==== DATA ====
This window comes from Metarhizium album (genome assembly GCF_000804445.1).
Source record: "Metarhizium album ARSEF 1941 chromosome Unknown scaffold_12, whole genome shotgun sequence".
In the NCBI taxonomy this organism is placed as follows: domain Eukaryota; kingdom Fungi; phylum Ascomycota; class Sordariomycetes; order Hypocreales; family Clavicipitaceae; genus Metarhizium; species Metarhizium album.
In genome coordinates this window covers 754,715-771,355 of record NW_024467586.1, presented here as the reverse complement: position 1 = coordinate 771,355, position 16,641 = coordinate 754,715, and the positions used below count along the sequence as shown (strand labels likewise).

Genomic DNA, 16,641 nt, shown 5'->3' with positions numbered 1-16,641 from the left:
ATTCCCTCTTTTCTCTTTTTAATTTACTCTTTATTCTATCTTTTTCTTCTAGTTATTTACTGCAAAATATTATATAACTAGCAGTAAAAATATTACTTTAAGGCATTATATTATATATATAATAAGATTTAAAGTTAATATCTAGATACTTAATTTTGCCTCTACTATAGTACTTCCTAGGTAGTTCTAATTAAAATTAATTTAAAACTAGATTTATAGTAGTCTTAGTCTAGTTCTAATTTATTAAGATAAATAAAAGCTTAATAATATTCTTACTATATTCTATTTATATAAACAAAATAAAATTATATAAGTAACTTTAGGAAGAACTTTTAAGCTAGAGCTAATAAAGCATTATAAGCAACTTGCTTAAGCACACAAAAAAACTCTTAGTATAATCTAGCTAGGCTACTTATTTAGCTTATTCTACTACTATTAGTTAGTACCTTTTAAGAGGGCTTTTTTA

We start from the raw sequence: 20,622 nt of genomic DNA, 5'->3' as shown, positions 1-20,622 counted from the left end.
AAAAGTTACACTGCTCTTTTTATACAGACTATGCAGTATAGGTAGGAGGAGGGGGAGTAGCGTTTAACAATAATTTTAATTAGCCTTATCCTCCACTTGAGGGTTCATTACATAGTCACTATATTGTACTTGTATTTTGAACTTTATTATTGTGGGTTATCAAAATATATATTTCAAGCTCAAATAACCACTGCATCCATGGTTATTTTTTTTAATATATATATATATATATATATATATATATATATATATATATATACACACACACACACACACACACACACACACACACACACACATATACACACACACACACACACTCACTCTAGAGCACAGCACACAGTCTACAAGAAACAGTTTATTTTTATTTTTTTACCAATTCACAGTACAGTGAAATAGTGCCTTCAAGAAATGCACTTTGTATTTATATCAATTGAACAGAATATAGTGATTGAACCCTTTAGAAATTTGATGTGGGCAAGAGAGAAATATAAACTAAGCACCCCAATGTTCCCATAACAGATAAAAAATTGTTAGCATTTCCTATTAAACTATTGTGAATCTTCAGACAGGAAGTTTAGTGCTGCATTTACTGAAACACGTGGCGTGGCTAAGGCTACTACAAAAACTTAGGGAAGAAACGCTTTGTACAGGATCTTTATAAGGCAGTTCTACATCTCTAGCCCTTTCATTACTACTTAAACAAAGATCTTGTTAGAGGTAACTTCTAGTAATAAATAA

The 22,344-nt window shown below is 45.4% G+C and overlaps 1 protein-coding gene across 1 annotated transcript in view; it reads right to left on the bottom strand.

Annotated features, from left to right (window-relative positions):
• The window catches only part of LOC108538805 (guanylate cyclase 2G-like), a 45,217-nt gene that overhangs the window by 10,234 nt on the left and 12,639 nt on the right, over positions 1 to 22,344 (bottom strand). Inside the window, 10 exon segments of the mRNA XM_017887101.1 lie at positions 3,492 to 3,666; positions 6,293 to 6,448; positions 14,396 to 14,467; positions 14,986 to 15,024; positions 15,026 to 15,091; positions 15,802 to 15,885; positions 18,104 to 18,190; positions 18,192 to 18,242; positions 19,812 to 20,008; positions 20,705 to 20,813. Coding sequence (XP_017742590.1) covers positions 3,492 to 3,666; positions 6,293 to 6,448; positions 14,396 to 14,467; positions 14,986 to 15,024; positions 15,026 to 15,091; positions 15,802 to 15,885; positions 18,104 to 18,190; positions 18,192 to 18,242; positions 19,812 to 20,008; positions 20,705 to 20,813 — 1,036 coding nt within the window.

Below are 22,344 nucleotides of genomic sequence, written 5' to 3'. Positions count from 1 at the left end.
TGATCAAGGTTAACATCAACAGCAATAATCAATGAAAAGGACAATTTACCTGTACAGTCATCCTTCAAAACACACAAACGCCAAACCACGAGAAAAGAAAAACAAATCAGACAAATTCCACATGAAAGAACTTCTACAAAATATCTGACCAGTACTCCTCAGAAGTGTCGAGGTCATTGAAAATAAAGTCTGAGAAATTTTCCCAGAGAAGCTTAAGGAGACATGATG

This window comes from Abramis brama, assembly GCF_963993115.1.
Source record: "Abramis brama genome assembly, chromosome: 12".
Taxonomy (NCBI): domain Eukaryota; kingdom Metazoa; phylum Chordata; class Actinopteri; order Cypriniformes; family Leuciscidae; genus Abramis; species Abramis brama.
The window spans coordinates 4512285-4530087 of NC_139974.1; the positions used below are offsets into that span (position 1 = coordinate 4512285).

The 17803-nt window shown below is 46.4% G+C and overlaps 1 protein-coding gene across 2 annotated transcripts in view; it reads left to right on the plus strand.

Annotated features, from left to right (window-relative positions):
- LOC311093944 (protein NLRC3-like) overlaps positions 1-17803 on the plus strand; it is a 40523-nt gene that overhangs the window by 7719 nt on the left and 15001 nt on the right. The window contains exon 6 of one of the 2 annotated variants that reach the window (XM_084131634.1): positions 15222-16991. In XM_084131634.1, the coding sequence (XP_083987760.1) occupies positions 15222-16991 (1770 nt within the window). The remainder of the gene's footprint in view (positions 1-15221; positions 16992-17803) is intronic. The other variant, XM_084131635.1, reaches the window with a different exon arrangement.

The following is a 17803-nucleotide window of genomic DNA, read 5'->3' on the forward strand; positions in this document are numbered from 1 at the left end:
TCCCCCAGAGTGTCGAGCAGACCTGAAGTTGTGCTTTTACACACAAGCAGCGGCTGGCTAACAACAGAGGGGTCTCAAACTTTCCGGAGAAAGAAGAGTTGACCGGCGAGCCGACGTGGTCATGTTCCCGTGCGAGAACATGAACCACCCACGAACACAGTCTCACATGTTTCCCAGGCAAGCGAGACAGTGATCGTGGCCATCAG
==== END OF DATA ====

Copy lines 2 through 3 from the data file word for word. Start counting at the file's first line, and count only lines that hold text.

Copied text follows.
Source record: "Metarhizium album ARSEF 1941 chromosome Unknown scaffold_12, whole genome shotgun sequence".
In the NCBI taxonomy this organism is placed as follows: domain Eukaryota; kingdom Fungi; phylum Ascomycota; class Sordariomycetes; order Hypocreales; family Clavicipitaceae; genus Metarhizium; species Metarhizium album.